Class A voltage amplifier circuit w/o caps or inductors - Page 2 - diyAudio
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Old 3rd April 2011, 04:41 PM   #11
jcx is offline jcx  United States
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Originally Posted by cuallito View Post
Hi, I'm designing a "minimalist" amp and I need some sort of circuit that will amplify voltage for the input stage without nasty coupling capacitors and operates in class A mode. No current will be flowing out of the circuit.

Tried a simple common emitter circuit but seems like you need the input capacitor for it to work properly.

I know I could use a class AB push-pull configuration but darn it I want it pure class A.
all internal stages of op amps run Class A

all op amps have some bias current in the output Q, so for small enough load all op amps can operate push-pull Class A

typically this may be as small as 100 uA but a few are known to run "hotter"- the AD797 and LT1x28 both use 500 uA output Q bias which gives +/- 1 mA Class A

then there is always the option of single ended Class A output bias with a current source - or even just a resistor to a rail
just load the op amp with several times the desired output I

you can bias 2 paralleled output op amps with many mA deliberate offset current running through the "current sharing" resistors

if you go for CFA op amps developed for A/DSL service you can get >100 mA Class A output this way
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Old 3rd April 2011, 04:56 PM   #12
Bigun is offline Bigun  Canada
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Originally Posted by MiiB View Post
The funny this is that there's is no design that excludes capacitors...If you don't use them as coupling in the input and out put (input cap can sometimes be omitted), then the PSU caps are right in the signal path...as they support the GND end of the signal...
I believe you can avoid capacitors if you use a bridge design, where the two ends of the speaker are attached to single ended amplifiers both amplifiers consisting of an active element fed from the same supply rail via constant current sources. In this case there is a constant current draw through the supply at a constant voltage and theoretically you can avoid any a.c. flowing through a capacitor.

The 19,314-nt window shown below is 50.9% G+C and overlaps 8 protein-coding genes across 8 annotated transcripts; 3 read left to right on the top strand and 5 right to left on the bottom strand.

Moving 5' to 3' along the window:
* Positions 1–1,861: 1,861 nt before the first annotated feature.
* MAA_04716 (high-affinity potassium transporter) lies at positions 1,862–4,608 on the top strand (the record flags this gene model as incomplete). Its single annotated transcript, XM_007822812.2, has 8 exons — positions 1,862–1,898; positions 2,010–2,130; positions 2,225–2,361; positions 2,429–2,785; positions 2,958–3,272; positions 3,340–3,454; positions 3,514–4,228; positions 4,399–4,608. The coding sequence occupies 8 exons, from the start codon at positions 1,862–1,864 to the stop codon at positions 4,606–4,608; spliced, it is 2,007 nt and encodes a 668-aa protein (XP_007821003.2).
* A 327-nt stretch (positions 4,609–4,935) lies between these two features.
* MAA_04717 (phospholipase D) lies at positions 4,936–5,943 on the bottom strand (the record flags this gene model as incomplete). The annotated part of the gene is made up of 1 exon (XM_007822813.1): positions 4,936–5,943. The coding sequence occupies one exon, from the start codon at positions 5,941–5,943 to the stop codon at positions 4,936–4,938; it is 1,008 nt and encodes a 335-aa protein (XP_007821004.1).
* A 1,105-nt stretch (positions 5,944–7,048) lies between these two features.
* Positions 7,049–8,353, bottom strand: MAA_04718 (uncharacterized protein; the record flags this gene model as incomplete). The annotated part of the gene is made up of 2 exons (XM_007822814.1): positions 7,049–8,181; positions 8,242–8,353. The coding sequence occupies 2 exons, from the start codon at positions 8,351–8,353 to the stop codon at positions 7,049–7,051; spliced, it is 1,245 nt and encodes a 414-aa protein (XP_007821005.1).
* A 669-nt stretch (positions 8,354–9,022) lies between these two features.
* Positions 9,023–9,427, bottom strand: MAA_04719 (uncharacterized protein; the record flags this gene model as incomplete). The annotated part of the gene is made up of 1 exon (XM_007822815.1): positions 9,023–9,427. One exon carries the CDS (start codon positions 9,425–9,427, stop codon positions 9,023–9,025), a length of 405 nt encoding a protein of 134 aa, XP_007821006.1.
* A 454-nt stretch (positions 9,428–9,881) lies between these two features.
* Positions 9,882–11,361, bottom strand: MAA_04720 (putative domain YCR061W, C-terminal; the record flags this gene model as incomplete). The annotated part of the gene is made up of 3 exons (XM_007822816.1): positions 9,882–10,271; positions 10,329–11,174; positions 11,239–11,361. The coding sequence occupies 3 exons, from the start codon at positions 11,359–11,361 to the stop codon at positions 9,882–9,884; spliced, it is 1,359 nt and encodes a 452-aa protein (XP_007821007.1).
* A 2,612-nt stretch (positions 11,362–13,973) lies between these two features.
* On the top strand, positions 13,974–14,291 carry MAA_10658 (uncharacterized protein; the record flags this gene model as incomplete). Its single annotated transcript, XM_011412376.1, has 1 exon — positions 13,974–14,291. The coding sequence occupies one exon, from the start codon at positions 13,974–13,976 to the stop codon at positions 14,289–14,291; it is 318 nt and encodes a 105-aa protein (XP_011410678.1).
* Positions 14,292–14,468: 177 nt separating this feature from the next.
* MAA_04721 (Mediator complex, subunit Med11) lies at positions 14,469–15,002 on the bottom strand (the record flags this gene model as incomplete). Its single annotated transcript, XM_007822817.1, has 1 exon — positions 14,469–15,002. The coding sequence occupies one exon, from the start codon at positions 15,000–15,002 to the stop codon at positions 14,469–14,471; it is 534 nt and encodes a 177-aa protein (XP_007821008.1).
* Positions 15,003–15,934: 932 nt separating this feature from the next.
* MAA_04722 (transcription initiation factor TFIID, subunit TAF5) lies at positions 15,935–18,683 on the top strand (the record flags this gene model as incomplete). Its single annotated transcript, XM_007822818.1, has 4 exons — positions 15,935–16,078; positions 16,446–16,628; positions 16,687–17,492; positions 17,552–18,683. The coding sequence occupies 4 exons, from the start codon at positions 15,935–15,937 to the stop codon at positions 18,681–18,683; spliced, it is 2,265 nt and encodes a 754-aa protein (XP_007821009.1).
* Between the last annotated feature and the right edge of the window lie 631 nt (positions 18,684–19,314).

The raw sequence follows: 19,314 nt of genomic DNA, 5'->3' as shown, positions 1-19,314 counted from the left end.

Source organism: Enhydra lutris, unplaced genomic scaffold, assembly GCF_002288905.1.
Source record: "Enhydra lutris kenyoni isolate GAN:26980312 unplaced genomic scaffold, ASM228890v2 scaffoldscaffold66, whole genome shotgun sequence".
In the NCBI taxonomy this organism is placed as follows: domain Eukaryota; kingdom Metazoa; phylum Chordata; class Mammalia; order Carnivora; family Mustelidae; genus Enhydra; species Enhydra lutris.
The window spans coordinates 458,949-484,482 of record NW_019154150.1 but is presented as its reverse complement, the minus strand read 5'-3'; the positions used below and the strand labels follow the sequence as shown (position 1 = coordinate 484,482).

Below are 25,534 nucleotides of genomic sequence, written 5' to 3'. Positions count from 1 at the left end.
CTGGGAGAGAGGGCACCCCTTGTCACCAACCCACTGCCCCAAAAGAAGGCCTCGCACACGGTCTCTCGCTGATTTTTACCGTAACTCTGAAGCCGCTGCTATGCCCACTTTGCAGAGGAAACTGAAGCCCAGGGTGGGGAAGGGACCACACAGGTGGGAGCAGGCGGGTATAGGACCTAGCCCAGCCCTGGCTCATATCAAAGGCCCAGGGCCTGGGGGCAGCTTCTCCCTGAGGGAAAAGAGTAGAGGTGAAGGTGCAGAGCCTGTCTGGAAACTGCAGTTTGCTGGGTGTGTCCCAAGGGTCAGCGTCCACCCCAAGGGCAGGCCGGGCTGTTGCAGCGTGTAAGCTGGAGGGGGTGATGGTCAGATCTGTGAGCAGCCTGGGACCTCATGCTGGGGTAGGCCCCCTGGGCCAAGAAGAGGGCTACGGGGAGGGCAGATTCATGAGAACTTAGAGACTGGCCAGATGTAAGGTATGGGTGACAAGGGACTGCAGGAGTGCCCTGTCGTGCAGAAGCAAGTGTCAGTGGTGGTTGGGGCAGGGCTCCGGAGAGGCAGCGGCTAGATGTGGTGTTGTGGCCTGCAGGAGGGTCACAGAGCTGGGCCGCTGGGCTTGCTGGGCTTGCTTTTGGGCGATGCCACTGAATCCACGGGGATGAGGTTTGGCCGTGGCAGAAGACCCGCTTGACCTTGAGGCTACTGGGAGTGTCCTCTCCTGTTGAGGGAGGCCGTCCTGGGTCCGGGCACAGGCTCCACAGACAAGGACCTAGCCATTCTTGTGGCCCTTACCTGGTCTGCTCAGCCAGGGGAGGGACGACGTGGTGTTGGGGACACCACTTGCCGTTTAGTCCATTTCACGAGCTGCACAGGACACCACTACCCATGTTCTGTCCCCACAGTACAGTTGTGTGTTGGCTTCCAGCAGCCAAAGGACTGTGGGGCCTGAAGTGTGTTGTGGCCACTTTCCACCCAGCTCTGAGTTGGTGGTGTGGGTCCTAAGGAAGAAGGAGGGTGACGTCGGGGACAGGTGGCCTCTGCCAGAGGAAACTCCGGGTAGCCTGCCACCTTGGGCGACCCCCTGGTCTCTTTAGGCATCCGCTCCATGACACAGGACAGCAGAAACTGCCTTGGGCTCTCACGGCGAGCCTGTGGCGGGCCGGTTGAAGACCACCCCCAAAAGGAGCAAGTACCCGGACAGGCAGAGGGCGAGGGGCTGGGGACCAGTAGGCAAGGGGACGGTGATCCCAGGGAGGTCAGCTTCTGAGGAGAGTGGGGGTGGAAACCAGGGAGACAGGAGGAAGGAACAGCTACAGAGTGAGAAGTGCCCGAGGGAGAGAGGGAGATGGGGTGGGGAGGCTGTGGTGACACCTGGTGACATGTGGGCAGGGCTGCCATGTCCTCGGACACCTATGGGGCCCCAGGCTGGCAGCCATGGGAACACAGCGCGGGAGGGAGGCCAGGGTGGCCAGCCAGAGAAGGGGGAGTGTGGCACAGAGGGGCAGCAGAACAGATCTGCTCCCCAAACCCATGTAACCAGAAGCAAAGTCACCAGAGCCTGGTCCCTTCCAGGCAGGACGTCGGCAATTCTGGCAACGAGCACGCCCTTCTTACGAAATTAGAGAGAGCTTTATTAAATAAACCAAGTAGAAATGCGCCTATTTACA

Take a look at Nelson's Balanced Zen line stage for something close to this (replace load resistors with CCS). Perhaps it might even be a starting point to solve the problem raised at the start of this thread ?
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Old 3rd April 2011, 05:25 PM   #13
MiiB is offline MiiB  Denmark
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Thats right...Balanced (bridged) single Ended class A designs has the option of not having capacitors in the signal path...
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Old 3rd April 2011, 06:24 PM   #14
Mooly is offline Mooly  United Kingdom
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The reservoir caps in a "normal" amp are not in the signal path by my definition

If they were.... why do you not hear the 50/60hz ripple current component flowing through them
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Old 3rd April 2011, 07:18 PM   #15
MiiB is offline MiiB  Denmark
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Because it is smoothed due to their size and the PSSR of the amplifier circuit....They are in the signal path as they serve to stabilize GND...I believe that that is a major reason why the PSU caps contribute so much to the performance of the amplifier.

GND stability is vital....It's like bouncing a ball on the floor...it just works better on something solid than on a soft carpet...
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Old 3rd April 2011, 07:48 PM   #16
Mooly is offline Mooly  United Kingdom
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Make sure you read post #20 and post 27#, #38, and #39

Output capacitor: subjective and objective views?
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Old 3rd April 2011, 08:52 PM   #17
MiiB is offline MiiB  Denmark
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I would still argue that they are in the path....without them the GND would modulate with the load currents....The current may flow around them through the transformer via the diodes, but the caps keeps the spread and stabilises the GND..
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Old 3rd April 2011, 09:11 PM   #18
DF96 is offline DF96  England
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If the PSU capacitors are in the signal path, then at low frequencies the whole national electricity grid is also in the signal path. The problem is that 'signal path' is not always a helpful concept; it seems to lead to misunderstandings.

I'm not sure what is meant by "GND stability". Provided the input, output and feedback are all referred to the same potential (i.e. a single point) it doesn't really matter what that point is doing relative to some other point. Most ground problems are about reference being to different points, when they should be the same point.
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Old 3rd April 2011, 09:27 PM   #19
MiiB is offline MiiB  Denmark
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Then why do we need them....???
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Old 3rd April 2011, 09:48 PM   #20
DF96 is offline DF96  England
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Why do we need PSU caps? To provide a reasonably smooth DC supply voltage. The cap has to be big enough to reduce ripple to below the level required by the amps PSRR, and also to prevent voltage droop between charging pulses dropping the supply too low to accomodate the required signal voltage.
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